Hi experts and math heads,
Here’s a question that has been bugging my brain for a while, one that I’d ask the instructor if I were in a class.
Let’s take lesson3-camvid-tiramisu to be concrete. I used PyCharm to trace exactly what happens during training. The FlattenedLoss is computed for each training example (by minibatch actually). The input from the model is activations in the shape of 12x180x240, an activation for each of 12 classes, for each pixel. The target is 180x240, the number of the correct class for each pixel.
Next, the activations are exponentiated, and normalized to sum to 1 (softmax across the 12 dimension) to form a distribution of probabilities for each class. Then log of these probabilities is returned.
Next, nllLoss takes the log probabilities and the targets, calculates cross entropy loss, and returns some kind of sum or average loss for the image example.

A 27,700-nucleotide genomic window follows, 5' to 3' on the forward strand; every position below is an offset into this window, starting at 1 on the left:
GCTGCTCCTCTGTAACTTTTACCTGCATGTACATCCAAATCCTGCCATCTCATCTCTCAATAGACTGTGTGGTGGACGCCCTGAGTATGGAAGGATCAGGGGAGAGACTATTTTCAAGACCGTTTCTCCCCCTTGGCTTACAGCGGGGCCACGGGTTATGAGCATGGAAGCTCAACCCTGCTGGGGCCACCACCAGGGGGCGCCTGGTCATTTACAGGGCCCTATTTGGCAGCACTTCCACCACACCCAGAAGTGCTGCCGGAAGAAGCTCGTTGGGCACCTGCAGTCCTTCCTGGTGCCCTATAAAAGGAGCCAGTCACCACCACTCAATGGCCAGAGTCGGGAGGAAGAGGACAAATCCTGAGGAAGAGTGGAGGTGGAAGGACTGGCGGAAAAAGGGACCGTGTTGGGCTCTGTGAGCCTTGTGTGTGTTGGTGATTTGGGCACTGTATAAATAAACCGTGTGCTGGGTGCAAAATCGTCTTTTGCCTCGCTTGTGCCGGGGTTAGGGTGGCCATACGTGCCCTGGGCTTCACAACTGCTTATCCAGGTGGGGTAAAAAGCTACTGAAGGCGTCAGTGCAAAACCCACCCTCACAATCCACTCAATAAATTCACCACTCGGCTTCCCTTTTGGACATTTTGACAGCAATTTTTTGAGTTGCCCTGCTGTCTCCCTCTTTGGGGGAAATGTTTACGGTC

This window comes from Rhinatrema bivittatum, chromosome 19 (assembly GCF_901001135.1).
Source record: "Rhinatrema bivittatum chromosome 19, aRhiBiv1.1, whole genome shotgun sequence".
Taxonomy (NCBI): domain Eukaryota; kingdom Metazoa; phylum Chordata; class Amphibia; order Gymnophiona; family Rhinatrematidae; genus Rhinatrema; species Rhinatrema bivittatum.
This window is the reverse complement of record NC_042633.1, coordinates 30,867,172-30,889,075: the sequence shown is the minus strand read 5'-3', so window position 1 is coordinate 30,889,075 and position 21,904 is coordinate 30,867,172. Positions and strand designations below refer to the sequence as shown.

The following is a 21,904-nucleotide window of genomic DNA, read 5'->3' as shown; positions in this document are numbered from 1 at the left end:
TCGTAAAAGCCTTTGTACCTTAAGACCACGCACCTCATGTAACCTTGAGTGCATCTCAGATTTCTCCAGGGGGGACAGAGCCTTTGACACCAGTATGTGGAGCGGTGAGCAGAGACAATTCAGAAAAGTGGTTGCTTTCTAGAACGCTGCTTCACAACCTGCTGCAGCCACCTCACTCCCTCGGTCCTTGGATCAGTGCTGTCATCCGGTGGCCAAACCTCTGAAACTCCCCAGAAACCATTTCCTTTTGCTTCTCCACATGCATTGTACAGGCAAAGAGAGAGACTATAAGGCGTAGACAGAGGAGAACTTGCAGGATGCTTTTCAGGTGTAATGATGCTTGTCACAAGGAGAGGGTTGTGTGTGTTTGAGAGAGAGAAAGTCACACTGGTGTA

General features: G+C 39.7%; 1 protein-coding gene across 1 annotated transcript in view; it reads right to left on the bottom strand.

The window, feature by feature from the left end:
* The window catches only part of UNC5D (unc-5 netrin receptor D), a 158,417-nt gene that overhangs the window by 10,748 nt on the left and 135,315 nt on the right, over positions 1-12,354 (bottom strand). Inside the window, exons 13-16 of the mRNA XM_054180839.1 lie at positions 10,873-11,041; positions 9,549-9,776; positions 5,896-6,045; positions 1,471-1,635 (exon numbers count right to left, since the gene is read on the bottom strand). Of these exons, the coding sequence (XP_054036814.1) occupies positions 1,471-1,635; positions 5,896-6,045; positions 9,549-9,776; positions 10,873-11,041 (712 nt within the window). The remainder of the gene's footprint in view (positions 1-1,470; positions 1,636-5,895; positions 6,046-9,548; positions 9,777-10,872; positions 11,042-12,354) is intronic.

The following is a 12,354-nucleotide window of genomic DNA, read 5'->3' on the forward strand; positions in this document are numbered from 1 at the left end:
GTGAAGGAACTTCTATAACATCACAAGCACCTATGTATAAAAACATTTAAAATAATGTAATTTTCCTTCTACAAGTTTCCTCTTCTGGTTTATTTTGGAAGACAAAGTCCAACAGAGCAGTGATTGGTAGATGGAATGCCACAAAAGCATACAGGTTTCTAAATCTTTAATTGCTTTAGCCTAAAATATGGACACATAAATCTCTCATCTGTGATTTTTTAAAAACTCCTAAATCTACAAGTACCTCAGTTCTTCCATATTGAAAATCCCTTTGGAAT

Here’s where I get hung up. You could have two pixels right next to each other, one with much smaller activations. Yet after exponentiating, normalizing, and log, you get exactly the same log probabilities. And therefore exactly the same cross entropy loss and class probability map.
So I am looking for an intuitive sense of: what does it mean that one pixel’s activation is lower, even though they map into identical probabilities and loss? I understand the math, and can read and obey the docs. Rather, I want a way to make sense of this apparent inconsistency. The same question came up way back in Lesson 1 of 2018. Maybe those images of logos that get strongly classified as ‘dog’ actually have very low, skewed activations. Might they be somehow classified as “none of the above”?
Well, I feel vulnerable throwing my confusion and geeky question out to the court of forum opinion. But if anyone can shine some intuitively plausible light, I’d be relieved. Thanks!